Although most of the game rides on solving puzzles with your magic powers, there’s a bit of straightforward combat involved as well. While boss battles are generally just another puzzle to solve, standard enemies dish out enough damage to pose a slight threat. On that note, the create-a-spell setup is a blast when you’re just messing around with different attack spells to obliterate these basic minions. I wish there were more opportunities to use damage combos though, as I created a pretty awesome exploding triple-fireball attack that I hardly got to use. I feel like the game should have taken advantage of the combat aspect of spell creation much more, as the focus is solely on using the system to complete various puzzles. Nothing ever asks you to create different attack combinations; it was just something I decided to experiment with.

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Another drawback to Mages of Mystralia is its pacing. With an ambient soundtrack and slow-moving storyline, feeling emotion doesn’t really play a part in your adventure. I had trouble getting immersed in the game even though I could easily appreciate it as a work of art. Mystralia has such a rich history, but the same cannot be said for most of its residents. Even Zia herself is a stale character who doesn’t show many feelings other than confusion for the most part. Also, Mages of Mystralia feels rushed with approximately seven hours of playtime. From the game’s outset you’re led to expect a good amount of mage training and build-up, as Zia initially meets a mentor who promises that the road to becoming a mage is long and arduous. Yet, a series of events skip the story along to the point where you don’t really care about what’s happening. Even so, there’s still a significant portion of backtracking involved which doesn’t really do a great job of filling in the gaps.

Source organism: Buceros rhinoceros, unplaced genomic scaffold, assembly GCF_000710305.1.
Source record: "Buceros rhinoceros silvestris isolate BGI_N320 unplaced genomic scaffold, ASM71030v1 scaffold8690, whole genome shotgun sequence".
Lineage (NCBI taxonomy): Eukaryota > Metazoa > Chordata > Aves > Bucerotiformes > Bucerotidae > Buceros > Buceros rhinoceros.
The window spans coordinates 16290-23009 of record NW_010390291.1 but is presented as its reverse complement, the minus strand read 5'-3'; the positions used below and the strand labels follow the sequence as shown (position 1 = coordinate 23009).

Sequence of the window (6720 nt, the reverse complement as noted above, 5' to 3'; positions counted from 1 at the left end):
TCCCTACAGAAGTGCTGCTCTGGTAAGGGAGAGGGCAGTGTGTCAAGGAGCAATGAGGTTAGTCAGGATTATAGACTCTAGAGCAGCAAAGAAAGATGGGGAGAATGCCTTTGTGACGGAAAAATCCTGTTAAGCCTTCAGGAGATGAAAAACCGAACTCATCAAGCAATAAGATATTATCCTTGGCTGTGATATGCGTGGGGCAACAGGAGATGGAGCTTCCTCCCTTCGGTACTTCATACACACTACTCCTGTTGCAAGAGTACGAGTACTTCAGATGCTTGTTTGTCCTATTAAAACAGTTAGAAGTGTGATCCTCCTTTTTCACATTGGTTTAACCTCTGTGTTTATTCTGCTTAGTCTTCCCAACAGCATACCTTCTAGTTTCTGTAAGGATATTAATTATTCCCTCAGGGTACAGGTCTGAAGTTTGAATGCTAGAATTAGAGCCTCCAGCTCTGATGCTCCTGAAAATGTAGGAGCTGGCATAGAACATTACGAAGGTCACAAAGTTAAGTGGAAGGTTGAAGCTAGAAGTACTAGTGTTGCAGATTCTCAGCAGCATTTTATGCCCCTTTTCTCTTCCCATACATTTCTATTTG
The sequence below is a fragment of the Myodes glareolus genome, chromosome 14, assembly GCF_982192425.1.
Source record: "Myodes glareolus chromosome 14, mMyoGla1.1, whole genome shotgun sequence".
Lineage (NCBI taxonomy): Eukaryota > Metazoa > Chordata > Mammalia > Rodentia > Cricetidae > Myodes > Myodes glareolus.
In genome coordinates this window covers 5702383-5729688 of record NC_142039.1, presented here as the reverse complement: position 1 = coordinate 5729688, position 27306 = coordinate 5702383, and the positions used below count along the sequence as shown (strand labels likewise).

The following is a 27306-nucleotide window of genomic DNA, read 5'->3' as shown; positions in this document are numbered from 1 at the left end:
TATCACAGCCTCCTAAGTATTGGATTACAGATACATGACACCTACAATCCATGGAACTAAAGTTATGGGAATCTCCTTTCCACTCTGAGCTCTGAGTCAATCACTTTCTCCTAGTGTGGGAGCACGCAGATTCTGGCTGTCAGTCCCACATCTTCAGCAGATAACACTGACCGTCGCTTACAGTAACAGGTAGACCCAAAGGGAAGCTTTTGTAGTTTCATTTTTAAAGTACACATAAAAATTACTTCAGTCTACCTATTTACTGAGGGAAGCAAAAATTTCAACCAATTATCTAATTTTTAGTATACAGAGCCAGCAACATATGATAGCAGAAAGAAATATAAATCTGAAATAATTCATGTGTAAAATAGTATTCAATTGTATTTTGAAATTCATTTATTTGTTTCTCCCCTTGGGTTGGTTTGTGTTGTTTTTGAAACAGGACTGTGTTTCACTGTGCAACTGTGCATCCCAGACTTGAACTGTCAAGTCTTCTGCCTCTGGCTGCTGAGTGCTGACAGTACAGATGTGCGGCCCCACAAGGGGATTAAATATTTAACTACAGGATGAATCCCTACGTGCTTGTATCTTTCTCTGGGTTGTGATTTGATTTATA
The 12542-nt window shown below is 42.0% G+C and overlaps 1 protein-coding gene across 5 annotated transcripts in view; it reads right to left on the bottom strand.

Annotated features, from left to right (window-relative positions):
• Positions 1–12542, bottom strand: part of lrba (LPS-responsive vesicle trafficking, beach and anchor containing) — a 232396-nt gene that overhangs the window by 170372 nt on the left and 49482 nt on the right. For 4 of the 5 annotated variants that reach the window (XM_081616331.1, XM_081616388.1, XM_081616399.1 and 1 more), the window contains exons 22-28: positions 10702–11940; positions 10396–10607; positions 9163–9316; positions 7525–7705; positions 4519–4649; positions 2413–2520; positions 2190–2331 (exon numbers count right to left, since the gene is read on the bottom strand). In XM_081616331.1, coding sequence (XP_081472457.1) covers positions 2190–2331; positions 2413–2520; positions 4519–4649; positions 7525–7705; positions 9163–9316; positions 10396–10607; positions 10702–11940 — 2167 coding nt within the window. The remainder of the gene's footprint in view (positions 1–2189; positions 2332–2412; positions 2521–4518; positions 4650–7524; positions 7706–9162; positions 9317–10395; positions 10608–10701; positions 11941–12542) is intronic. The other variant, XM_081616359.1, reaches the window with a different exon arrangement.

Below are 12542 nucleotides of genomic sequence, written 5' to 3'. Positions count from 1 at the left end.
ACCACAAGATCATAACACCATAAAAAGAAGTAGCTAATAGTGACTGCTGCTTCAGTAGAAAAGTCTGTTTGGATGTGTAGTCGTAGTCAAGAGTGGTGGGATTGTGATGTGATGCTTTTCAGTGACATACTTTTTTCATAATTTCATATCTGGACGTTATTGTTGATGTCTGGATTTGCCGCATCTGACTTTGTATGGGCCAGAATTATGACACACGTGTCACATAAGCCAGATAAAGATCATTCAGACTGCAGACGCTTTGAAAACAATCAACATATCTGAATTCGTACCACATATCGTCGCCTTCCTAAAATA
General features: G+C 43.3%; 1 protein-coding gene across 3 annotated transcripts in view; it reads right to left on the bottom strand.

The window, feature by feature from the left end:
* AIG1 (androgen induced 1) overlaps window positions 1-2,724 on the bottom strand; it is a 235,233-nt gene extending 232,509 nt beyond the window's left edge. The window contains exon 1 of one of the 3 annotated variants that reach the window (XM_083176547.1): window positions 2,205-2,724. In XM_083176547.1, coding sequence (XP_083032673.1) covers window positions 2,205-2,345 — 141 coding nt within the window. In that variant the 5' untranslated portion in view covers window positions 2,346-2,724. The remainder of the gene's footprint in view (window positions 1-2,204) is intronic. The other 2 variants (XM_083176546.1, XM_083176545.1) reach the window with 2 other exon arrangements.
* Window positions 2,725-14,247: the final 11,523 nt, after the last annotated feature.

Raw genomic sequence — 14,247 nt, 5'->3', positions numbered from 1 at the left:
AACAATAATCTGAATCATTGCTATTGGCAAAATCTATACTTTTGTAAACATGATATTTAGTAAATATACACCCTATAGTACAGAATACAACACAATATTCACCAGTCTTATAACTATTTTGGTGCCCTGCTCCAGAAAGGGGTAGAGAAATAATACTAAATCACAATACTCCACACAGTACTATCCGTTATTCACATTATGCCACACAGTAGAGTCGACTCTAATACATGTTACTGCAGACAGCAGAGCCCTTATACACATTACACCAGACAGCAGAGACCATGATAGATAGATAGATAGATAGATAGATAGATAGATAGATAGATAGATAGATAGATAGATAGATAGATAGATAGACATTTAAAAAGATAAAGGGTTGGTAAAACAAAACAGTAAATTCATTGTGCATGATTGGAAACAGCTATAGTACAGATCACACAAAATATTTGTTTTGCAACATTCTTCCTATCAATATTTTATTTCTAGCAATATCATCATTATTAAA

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Ultimately, Mages of Mystralia is a beautiful looking game containing balanced gameplay surrounded by solid folklore. You might doze off during a dungeon or two, but everything is balanced enough for the most part. The spellcrafting system is one-of-a-kind, but contributes to puzzle-solving much more than it does combat. Either way, the puzzles are varied and fair in terms of difficulty, but weak character development and jumpy pacing will surely throw you off. In essence, Mages of Mystralia is played to admire Mystralia itself, while the game as a whole isn’t quite as appealing.

6.50/10 6½

Mages of Mystralia (Reviewed on Windows)

Game is enjoyable, outweighing the issues there may be.

Mages of Mystralia is a beautiful looking game containing balanced gameplay surrounded by solid folklore. The spellcrafting system is one-of-a-kind, but contributes to puzzle-solving much more than it does combat. Either way, the puzzles are varied and fair in terms of difficulty, but weak character development and jumpy pacing will surely throw you off.

This game was supplied by the publisher or relevant PR company for the purposes of review
Nathan Lakritz

Nathan Lakritz

Staff Writer

If Teen Titans were real, he would squat in Titan Tower.